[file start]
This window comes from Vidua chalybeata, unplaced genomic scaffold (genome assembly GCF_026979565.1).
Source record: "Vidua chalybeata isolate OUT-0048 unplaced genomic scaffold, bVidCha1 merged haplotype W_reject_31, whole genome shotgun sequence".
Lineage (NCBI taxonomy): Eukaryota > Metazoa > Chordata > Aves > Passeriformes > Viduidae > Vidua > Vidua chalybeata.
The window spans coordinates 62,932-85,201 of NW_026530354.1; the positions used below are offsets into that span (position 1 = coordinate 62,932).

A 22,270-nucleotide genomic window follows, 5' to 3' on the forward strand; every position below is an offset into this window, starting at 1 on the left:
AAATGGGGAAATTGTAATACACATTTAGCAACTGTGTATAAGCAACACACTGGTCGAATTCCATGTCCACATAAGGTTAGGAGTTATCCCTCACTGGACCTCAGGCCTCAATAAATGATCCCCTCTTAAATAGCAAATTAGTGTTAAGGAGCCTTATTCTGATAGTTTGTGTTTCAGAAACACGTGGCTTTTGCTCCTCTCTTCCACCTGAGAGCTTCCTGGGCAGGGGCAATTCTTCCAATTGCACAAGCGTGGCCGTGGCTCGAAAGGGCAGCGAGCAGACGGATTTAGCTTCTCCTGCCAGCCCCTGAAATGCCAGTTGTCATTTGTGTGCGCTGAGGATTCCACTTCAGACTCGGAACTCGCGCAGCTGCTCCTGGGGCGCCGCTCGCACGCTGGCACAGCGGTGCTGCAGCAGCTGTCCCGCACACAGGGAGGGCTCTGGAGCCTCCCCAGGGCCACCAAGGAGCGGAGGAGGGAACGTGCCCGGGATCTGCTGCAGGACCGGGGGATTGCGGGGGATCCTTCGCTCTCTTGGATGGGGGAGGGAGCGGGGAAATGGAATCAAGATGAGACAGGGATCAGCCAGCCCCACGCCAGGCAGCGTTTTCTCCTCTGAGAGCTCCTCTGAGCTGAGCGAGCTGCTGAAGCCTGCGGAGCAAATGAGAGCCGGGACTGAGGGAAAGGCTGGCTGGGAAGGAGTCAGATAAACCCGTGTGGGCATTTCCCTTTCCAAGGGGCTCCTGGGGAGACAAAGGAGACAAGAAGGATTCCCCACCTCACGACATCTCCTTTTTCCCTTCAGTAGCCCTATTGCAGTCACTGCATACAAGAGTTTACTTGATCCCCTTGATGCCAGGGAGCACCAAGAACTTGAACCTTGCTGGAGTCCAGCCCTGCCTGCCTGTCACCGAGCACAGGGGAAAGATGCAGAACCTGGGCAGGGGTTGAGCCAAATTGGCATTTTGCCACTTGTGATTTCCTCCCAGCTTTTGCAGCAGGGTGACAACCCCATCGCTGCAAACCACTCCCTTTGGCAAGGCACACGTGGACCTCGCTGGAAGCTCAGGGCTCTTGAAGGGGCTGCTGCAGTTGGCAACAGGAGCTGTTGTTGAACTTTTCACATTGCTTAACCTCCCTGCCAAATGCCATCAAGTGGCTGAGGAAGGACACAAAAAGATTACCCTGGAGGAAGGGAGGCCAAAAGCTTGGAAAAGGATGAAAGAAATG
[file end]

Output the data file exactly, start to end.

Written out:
This window comes from Vidua chalybeata, unplaced genomic scaffold (genome assembly GCF_026979565.1).
Source record: "Vidua chalybeata isolate OUT-0048 unplaced genomic scaffold, bVidCha1 merged haplotype W_reject_31, whole genome shotgun sequence".
Lineage (NCBI taxonomy): Eukaryota > Metazoa > Chordata > Aves > Passeriformes > Viduidae > Vidua > Vidua chalybeata.
The window spans coordinates 62,932-85,201 of NW_026530354.1; the positions used below are offsets into that span (position 1 = coordinate 62,932).

A 22,270-nucleotide genomic window follows, 5' to 3' on the forward strand; every position below is an offset into this window, starting at 1 on the left:
AAATGGGGAAATTGTAATACACATTTAGCAACTGTGTATAAGCAACACACTGGTCGAATTCCATGTCCACATAAGGTTAGGAGTTATCCCTCACTGGACCTCAGGCCTCAATAAATGATCCCCTCTTAAATAGCAAATTAGTGTTAAGGAGCCTTATTCTGATAGTTTGTGTTTCAGAAACACGTGGCTTTTGCTCCTCTCTTCCACCTGAGAGCTTCCTGGGCAGGGGCAATTCTTCCAATTGCACAAGCGTGGCCGTGGCTCGAAAGGGCAGCGAGCAGACGGATTTAGCTTCTCCTGCCAGCCCCTGAAATGCCAGTTGTCATTTGTGTGCGCTGAGGATTCCACTTCAGACTCGGAACTCGCGCAGCTGCTCCTGGGGCGCCGCTCGCACGCTGGCACAGCGGTGCTGCAGCAGCTGTCCCGCACACAGGGAGGGCTCTGGAGCCTCCCCAGGGCCACCAAGGAGCGGAGGAGGGAACGTGCCCGGGATCTGCTGCAGGACCGGGGGATTGCGGGGGATCCTTCGCTCTCTTGGATGGGGGAGGGAGCGGGGAAATGGAATCAAGATGAGACAGGGATCAGCCAGCCCCACGCCAGGCAGCGTTTTCTCCTCTGAGAGCTCCTCTGAGCTGAGCGAGCTGCTGAAGCCTGCGGAGCAAATGAGAGCCGGGACTGAGGGAAAGGCTGGCTGGGAAGGAGTCAGATAAACCCGTGTGGGCATTTCCCTTTCCAAGGGGCTCCTGGGGAGACAAAGGAGACAAGAAGGATTCCCCACCTCACGACATCTCCTTTTTCCCTTCAGTAGCCCTATTGCAGTCACTGCATACAAGAGTTTACTTGATCCCCTTGATGCCAGGGAGCACCAAGAACTTGAACCTTGCTGGAGTCCAGCCCTGCCTGCCTGTCACCGAGCACAGGGGAAAGATGCAGAACCTGGGCAGGGGTTGAGCCAAATTGGCATTTTGCCACTTGTGATTTCCTCCCAGCTTTTGCAGCAGGGTGACAACCCCATCGCTGCAAACCACTCCCTTTGGCAAGGCACACGTGGACCTCGCTGGAAGCTCAGGGCTCTTGAAGGGGCTGCTGCAGTTGGCAACAGGAGCTGTTGTTGAACTTTTCACATTGCTTAACCTCCCTGCCAAATGCCATCAAGTGGCTGAGGAAGGACACAAAAAGATTACCCTGGAGGAAGGGAGGCCAAAAGCTTGGAAAAGGATGAAAGAAATG